NOV 15, 2017 6:31 AM PST

Can Plasma Infusions Treat Alzheimer's Disease?

Alzheimer's disease (AD) is in the headlines almost every week. Currently, estimates from the WHO and the CDC show that nearly 15 million Americans suffer from AD and worldwide that number jumps to more than 44 million people who have the disease or a related form of dementia.

The numbers are going nowhere but up, and it's a global health concern. Currently, there is no cure for Alzheimer's or most other forms of dementia, so research into the cause of AD and, more importantly, treatment, is ongoing. 

Recently, Stanford University School of Medicine investigators reported some success in using blood plasma transfusions as a treatment for patients with mild to moderate Alzheimer's. Blood plasma from young, healthy individuals was transfused into AD patients in a small clinical trial. 

The trial, aptly named PLASMA (Plasma for Alzheimer's Symptom Amelioration) was conducted at Stanford Hospital and led by Sharon Sha, MD, who is an associate professor of neurology at the university. The team was not surprised that the results showed plasma infusions to be safe. There are many other medical conditions for which a plasma infusion is a treatment option, and the safety of this procedure is well established. 

The treatment was also tolerable since most patients did not report any significant side effects. It's feasible in that plasma is available through donations, similar to blood, so the material is there. But did it work for AD symptoms? Well, sort of. 

To back it up a little, the idea of blood plasma for AD in humans came about from earlier research by Stanford professor and research scientist Tony Wyss-Coray, Ph.D. His study showed that in a mouse model, factors in the blood of baby mice were shown to improve brain tissue and function in older mice. 

Continuing the research, Dr. Sha led the human trials, also at Stanford. The study was funded by Alkahest which is a privately held biotech company that owns the intellectual property patent on the plasma regimen. Dr. Wyss-Coray is a co-founder of the company, and the chairman of its advisory board. He continues to work at Stanford as well. Sha acknowledged in a press release that the study size, just 18 participants, was small and that results on efficacy were based on observational information given by caregivers in surveys.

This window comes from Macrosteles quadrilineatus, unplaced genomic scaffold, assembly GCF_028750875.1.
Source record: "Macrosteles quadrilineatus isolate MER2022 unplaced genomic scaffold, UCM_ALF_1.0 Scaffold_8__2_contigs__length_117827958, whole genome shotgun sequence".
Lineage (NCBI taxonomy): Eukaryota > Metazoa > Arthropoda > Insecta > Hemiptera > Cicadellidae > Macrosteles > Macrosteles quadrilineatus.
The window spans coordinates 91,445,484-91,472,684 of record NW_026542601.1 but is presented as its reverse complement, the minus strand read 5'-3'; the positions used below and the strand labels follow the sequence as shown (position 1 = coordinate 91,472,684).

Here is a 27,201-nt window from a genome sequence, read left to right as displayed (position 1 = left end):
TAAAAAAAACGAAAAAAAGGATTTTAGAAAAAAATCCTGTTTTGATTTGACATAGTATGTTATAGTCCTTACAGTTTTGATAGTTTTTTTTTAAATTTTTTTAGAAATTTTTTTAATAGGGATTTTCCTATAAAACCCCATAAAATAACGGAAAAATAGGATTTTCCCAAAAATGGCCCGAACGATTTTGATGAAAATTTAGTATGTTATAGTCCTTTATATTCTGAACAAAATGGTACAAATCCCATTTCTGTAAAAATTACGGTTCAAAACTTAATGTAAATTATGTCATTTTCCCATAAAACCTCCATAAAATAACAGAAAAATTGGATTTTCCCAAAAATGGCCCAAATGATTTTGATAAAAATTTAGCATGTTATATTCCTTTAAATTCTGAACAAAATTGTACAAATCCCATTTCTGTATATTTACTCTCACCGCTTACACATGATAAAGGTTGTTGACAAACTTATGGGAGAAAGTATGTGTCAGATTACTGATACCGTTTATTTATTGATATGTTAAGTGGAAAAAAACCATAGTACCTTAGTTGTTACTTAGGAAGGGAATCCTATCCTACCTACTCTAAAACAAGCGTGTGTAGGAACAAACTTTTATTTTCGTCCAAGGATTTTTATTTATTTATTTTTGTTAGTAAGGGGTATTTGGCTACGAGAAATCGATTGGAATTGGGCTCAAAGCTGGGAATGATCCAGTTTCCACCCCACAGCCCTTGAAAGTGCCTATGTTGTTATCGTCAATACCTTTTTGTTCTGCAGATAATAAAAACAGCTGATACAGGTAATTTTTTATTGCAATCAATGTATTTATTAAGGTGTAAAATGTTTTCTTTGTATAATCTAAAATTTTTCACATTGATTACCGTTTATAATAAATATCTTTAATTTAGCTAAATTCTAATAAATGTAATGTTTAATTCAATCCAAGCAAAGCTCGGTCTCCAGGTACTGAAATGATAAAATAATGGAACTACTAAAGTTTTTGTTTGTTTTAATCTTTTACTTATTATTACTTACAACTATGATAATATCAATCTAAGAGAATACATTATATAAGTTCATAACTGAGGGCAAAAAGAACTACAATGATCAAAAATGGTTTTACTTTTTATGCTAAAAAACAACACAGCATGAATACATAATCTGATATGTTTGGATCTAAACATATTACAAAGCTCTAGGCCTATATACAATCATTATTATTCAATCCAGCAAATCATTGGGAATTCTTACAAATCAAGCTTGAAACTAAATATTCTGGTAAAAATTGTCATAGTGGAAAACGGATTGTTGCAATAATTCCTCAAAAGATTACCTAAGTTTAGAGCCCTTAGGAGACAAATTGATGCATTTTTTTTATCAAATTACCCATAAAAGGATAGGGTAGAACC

For the first part of the trial, nine of the eighteen study volunteers were given weekly infusions of plasma, which is the part of blood that contains no cells.The infusions continued for four weeks. The donors for the plasma were all aged 18-30. After a six-week break, the participants were then flip-flopped and the group that received the plasma initially was given the placebo solution and vice versa. In the first stage, none of the participants knew if they had gotten the plasma or the placebo. 

Questionnaires covering memory, cognition, and mood were given before the testing began and after each round of infusions. For the second round, the team took into account the six months of time the trial took, and the multiple trips to and from the center and the second group of nine participants all received the plasma, and they and their caregivers were made aware of it. This method shortened the study to three months. The second group went through the same cognitive testing and questionnaires as the first. Two of the participants had adverse reactions, one was a stroke which was found to be unrelated, and another had an itchy rash which is not uncommon with infusions of blood products. 

After all the results were tallied, there were no significant improvements shown in the tests that measured cognition and mood. This could have been due to the small size of the study. There were, however, statistically significant improvements in the participants' functional ability, that is, remembering how to do specific tasks. This was not driven by the fact that participants knew they were getting the plasma because the improvements were shown in the first group, where the study was double-blind. 

Alkahest stated that based on the results of this initial trial on safety, tolerance and feasibility they hope to conduct a larger and more comprehensive trial to better assess efficacy. 

Sources: Stanford University, UPI, CTAD

About the Author
  • I'm a writer living in the Boston area. My interests include cancer research, cardiology and neuroscience. I want to be part of using the Internet and social media to educate professionals and patients in a collaborative environment.
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